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Published on: Nov. 17, 2020, 11:22 a.m.
Pfizer’s vaccine offers new hope
  • Pfizer said its mRNA vaccine has a 90 per cent effectiveness rate

By Business India Editorial

In a major relief to the pandemic-afflicted world, US pharma giant Pfizer announced last fortnight its Covid-19 vaccine was over 90 per cent effective in late-stage clinical trials. The news signalled a new hope for controlling the pandemic. In fact, US Health Secretary Alex Azar said if Pfizer Inc submits the positive initial data from its Covid-19 vaccine trial to health regulators as quickly as expected, the US government plans to begin vaccinating Americans in December. The mRNA (messenger Ribonucleic Acid) vaccine, developed with Germany’s BioNTech, targets spike proteins. Unlike a normal vaccine, RNA vaccines work by introducing an mRNA sequence (the molecule which tells cells what to build) which is coded for a disease-specific antigen. 

Instead of using weakened forms of the Covid-19 virus to trigger a lasting immune response, mRNA vaccines use only the virus’s genetic code. While these kinds of vaccines have been used in labs and animals, this is the first time it has been licensed for use in humans. And so, the efficacy data has a larger bearing. It proves mRNA vaccines actually work in humans. It also shows companies like Moderna who’ve also been banking on the mRNA revolution, might find success with their candidate vaccines as well.

Over a three-week period, researchers administered two vaccine doses to 43,538 volunteers; around half received the vaccine, the other half placebos. Across all participants, Pfizer logged 94 total Covid-19 cases, with a 90 per cent effectiveness rate for the vaccinated group. The trial is expected to continue until 164 people develop the disease. However, the interim results, based on the observation of 94 Covid-positive volunteers, indicate that most people who contracted the disease had received a placebo. Thereby indicating that those that received the vaccine developed some sort of immunity. Pfizer is suggesting that the vaccine might be 90 per cent effective.

US will get a lion’s share 

The US FDA needs follow-up data to make sure Pfizer’s vaccine isn’t harmful. The company hopes to have that ready as early as mid-November and could seek ‘emergency use’ approval from the FDA. Once it is approved, Pfizer says it can produce 50 million doses by the end of 2020 and 1.3 billion in 2021. However, each patient requires two doses, so half that number may actually receive it. Upon FDA authorisation, the United States would receive about 20 million doses of the Pfizer vaccine per month, Azar said, on a call with reporters. 

Pfizer and BioNTech refused to take money from the US government as they feared government intervention may delay their work. They believed they could initiate and wrap up vaccine trials much faster without government intervention. But the Trump dispensation promised to buy 100 million doses for $1.95 billion in the event their vaccine proved successful. So, a lion’s share of the early vaccines will go to US citizens. The US would need 375 million doses to cover 75 per cent of its adult population. It is believed that Pfizer had the efficacy data for a while now. Yet, the company chose not to disclose the results before the US elections. That ultimately led President Trump to dub Pfizer a coward as it didn’t announce the results prior to the elections. But the company denied that.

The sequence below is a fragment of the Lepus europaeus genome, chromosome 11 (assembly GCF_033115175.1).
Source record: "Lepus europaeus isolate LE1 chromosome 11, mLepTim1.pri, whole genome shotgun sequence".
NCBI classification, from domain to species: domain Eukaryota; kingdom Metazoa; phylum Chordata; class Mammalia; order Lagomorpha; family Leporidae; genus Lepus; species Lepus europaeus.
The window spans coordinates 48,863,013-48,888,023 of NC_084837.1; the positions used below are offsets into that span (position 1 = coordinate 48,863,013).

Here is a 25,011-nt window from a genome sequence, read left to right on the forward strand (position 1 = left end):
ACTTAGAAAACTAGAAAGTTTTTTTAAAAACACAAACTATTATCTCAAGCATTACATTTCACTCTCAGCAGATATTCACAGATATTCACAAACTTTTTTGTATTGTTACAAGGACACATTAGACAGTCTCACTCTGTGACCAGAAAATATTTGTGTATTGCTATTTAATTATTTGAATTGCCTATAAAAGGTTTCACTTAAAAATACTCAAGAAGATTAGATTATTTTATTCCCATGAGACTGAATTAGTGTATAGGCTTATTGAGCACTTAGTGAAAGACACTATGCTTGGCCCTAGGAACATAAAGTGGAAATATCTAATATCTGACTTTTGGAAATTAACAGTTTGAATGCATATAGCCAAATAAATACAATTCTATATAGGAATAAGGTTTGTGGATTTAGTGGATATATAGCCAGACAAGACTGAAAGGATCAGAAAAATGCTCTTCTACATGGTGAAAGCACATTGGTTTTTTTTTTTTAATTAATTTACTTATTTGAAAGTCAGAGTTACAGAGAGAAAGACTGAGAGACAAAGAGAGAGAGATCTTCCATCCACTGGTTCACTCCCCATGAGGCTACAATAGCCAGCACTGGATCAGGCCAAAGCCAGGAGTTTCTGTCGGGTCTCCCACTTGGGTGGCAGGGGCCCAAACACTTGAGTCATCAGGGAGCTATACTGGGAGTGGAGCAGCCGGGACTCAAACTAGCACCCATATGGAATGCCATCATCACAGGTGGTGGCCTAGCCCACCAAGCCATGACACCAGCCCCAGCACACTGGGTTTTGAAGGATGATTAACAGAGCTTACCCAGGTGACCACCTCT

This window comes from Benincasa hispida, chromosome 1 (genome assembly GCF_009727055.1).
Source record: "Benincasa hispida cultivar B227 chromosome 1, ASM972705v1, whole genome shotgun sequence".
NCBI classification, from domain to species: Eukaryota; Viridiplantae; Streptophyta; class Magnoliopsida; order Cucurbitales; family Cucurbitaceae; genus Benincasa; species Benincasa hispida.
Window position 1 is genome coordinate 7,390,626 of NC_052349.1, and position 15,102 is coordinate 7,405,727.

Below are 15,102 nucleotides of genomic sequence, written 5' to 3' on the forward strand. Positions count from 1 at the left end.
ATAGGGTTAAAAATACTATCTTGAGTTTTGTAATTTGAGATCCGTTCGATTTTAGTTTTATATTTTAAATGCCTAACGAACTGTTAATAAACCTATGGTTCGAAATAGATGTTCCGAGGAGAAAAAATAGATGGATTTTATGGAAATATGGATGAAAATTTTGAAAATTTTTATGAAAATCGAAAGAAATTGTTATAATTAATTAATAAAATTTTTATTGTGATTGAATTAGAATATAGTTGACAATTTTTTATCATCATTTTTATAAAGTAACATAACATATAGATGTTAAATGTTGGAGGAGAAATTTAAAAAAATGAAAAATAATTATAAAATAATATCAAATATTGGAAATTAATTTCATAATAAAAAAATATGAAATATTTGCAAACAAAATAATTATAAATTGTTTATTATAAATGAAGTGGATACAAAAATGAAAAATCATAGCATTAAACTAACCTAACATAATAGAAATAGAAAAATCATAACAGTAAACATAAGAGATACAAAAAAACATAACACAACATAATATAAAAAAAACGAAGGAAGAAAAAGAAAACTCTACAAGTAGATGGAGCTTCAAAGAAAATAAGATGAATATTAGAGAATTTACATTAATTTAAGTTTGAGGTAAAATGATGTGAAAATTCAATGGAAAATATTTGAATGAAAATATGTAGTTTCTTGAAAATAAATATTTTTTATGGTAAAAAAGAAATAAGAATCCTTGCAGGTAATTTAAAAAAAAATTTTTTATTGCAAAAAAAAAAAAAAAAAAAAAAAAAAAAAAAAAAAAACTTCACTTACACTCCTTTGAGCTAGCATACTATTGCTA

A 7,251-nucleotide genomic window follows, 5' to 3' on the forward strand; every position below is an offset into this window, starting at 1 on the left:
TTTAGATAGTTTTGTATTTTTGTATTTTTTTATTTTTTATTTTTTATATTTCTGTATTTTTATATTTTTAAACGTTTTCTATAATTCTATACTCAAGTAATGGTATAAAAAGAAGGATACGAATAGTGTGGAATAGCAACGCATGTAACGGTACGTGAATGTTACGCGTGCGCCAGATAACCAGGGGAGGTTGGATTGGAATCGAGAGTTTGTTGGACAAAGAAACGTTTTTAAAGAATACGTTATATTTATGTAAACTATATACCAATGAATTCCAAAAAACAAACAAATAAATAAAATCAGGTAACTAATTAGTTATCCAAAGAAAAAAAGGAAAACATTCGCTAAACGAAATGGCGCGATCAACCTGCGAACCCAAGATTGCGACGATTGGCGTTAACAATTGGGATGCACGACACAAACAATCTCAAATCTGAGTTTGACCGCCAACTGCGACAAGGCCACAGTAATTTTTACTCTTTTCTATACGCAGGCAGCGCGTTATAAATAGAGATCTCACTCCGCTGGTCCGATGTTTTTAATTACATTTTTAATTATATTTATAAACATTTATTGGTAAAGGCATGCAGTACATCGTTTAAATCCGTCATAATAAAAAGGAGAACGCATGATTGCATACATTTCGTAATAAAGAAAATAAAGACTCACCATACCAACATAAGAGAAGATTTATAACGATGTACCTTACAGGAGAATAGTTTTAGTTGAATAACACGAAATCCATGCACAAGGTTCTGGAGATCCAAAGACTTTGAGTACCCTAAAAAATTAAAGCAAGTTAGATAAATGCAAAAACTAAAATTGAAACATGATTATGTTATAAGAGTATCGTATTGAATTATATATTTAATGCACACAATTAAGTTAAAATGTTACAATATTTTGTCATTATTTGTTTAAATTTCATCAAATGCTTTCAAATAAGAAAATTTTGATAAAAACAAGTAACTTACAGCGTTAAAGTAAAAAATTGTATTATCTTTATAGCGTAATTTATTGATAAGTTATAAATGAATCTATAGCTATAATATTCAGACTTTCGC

• Approval isn’t the only hurdle. Pfizer’s vaccine must be stored at -94°F, which could make it extremely difficult to deliver to many places

However, approval isn’t the only hurdle. Pfizer’s vaccine must be stored at -94°F, which could make it extremely difficult to deliver to many places. The cold storage requirements could impede Pfizer’s ability to reach rural healthcare systems and nursing homes, or less wealthy nations, which may not have the funds for the cold chain infrastructure. Moderna’s vaccine, widely viewed as the next-most-promising candidate, can be kept at -4°F. 

However, nearly 10.4 million coronavirus cases and over 241,000 fatalities have been reported since February and the US is desperately looking for a promising vaccine. Until then, President-elect Joe Biden has urged Americans to practise social distancing and wear masks.

If everything goes well, this could usher in a revolution in vaccine production the likes of which we’ve never seen before and Pfizer and BioNtech might gain emergency authorisation for their vaccine by the end of this year. Top US infectious disease expert, Anthony Fauci, also said in an interview with MSNBC that he expects the doses of the vaccine to be available for certain high priority groups in December.

On the flip side, the safety data isn’t out yet and the efficacy numbers haven’t been vetted by outside researchers. In fact, we will only have additional information by the end of November. Also, the current assessment is based on seven days of participant follow-ups. But eventually, as more days pass by, several additional participants in the study are bound to contract Covid-19 and Pfizer will have improved clarity on the long-term efficacy of its vaccine.

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